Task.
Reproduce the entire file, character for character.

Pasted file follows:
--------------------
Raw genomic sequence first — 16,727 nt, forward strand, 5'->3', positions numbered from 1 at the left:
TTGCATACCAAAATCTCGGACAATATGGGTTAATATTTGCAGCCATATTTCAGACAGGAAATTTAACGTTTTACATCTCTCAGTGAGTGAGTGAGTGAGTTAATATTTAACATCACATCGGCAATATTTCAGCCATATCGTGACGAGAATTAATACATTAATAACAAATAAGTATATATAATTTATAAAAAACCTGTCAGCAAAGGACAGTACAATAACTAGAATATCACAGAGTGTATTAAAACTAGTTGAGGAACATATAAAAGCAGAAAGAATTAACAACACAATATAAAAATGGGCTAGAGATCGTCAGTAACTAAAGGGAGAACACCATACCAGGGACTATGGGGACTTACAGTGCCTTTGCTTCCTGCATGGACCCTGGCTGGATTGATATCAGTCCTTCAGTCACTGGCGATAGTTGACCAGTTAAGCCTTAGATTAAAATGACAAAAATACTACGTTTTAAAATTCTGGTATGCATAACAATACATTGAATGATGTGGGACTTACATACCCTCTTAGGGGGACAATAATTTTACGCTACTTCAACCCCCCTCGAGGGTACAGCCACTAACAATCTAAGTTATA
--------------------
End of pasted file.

Raw genomic sequence first — 16,727 nt, forward strand, 5'->3', positions numbered from 1 at the left:
TTGCATACCAAAATCTCGGACAATATGGGTTAATATTTGCAGCCATATTTCAGACAGGAAATTTAACGTTTTACATCTCTCAGTGAGTGAGTGAGTGAGTTAATATTTAACATCACATCGGCAATATTTCAGCCATATCGTGACGAGAATTAATACATTAATAACAAATAAGTATATATAATTTATAAAAAACCTGTCAGCAAAGGACAGTACAATAACTAGAATATCACAGAGTGTATTAAAACTAGTTGAGGAACATATAAAAGCAGAAAGAATTAACAACACAATATAAAAATGGGCTAGAGATCGTCAGTAACTAAAGGGAGAACACCATACCAGGGACTATGGGGACTTACAGTGCCTTTGCTTCCTGCATGGACCCTGGCTGGATTGATATCAGTCCTTCAGTCACTGGCGATAGTTGACCAGTTAAGCCTTAGATTAAAATGACAAAAATACTACGTTTTAAAATTCTGGTATGCATAACAATACATTGAATGATGTGGGACTTACATACCCTCTTAGGGGGACAATAATTTTACGCTACTTCAACCCCCCTCGAGGGTACAGCCACTAACAATCTAAGTTATA